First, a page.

From: Megan Reddicks Pignataro
Date: June 24, 2021
Subject: Aerial Perspective in Early Modern Europe
Deadline: July 20, 2021
The term aerial perspective is widely used but rarely studied outside the work of a few artists, such as Jan van Eyck, Leonardo da Vinci, and Poussin. Though most often associated with the representation of great distances, aerial perspective can also be said to involve strategies for differentiating shorter distances such as foreground and middle ground. Such strategies might include techniques such as schiacciato relief, engraving and etching, the study of optical treatises to better understand the principles of nature, or the use of optical instruments to train the eye. Color, thickness, finish, and shading contributed to the illusion of distance to supplement or replace linear perspective.
This session seeks to expand the dialogue by considering varied approaches to aerial perspective in Europe and beyond the continent between 1400 and 1650. We invite scholars to submit proposals that deal with the following issues:
- Writings on aerial perspective (theory, criticism, letters)
- Techniques and strategies of aerial perspective in individual works of art in any genre
- Challenges specific to relief sculpture, prints, drawings, and other monochromatic media
- Painting techniques used to render distances and atmosphere, including conservation-oriented studies of strata, pigments, media and other material aspects
The format of the session will be determined after evaluating the proposals. One goal of this session proposal is to explore an invitation to prepare an anthology on the subject.
Submit questions and preliminary ideas for papers by July 20 to Janis Bell (drjanisbellgmail.com).
Submit final proposals with CV and abstract, following RSA guidelines (https://www.rsa.org/page/AnnualMeetingSubmissionsGuide) to Megan Reddicks Pignataro (megan.reddickstemple.edu) no later than August 1, 2021.
From: Barbara Furlotti
Date: June 25, 2021
Subject: Early-Modern Design: Processes and Practices
Deadline: July 22, 2021
Today, the notion of design is inextricably linked to modernist mass-production. Early-modern artists also received briefs for designing elegant yet functional objects to embellish the environment in which their patrons lived. These objects were the result of intense collaboration which called upon artistic ingenuity, sophisticated craftsmanship and technological advances. However, unlike modern design objects, early modern design creations were unique, exclusive, and competitive in their originality and invention.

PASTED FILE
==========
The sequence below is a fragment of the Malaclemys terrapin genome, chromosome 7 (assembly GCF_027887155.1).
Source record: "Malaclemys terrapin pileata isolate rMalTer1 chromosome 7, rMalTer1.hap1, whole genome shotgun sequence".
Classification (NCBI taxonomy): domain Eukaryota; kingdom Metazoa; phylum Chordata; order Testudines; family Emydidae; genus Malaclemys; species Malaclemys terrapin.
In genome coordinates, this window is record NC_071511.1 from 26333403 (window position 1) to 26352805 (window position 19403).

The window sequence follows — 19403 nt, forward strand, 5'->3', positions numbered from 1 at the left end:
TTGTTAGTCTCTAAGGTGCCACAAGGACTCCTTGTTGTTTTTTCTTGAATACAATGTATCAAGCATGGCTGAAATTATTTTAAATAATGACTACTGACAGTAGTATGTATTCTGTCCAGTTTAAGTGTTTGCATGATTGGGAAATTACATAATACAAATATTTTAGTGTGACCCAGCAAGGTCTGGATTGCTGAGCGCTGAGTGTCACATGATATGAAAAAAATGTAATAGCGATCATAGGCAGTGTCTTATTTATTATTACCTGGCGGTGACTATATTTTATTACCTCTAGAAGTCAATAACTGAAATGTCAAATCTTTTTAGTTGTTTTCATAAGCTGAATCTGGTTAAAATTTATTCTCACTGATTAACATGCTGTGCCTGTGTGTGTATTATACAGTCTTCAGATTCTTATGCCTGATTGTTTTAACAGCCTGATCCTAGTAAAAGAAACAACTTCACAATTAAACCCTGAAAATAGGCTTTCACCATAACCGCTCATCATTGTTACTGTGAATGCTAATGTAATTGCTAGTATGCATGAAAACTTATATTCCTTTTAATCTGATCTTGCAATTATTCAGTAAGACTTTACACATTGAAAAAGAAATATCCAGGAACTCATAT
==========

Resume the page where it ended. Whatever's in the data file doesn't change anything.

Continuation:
The case of Giulio Romano (c. 1492 or 1499-1546) is exemplary in this respect. His creative energy as a designer of luxury objects was highly valued at the Gonzaga court in Mantua and celebrated all over Europe, with kings and princes competing to secure his inventions. Whereas most of the objects designed by Giulio are long lost, his festive, humorous design drawings were already being avidly copied and collected in the sixteenth century, and many of them have survived to this day. Through the dissemination of his drawings in craftsmen’s workshops across Europe, his designs contributed to the creation of a common visual language among the European elite, which called upon goldsmiths from Germany to Portugal and England to integrate it within their practices.
Building on case-studies such as the above, this panel aims to analyse the crucial role played by design and designers as creative forces in the context of the production of objects in the early modern period. Focussing on the intersection of art, technology and material culture, the panel welcomes proposals focussing on: individual designers; collaborations between designers and artists/artisans; specific works of design; problems related to the materials and techniques used; the use and function of bi- and three-dimensional models. As one of the aims of the session is to compare creative processes and manufacturing practices on a global level [or “from a global perspective”], we encourage proposals with an interest in extra-European contexts.
If you are interested in participating, please send the following to Barbara Furlotti (barbara.furlotticourtauld.ac.uk) and Guido Rebecchini (guido.rebecchinicourtauld.ac.uk) by 22nd July:
- paper title (15-word maximum)
- paper abstract (150-word maximum)
- resume (.pdf or .doc upload)
- PhD or other terminal degree completion year (past or expected)
- full name, current affiliation, and email address
- primary RSA discipline (check list of RSA disciplines for 2021-22 online)
CFP: 2 Sessions at RSA (Dublin, 30 Mar-2 Apr 22). In: ArtHist.net, Jun 27, 2021 (accessed Aug 12, 2022), <https://arthist.net/archive/34465>.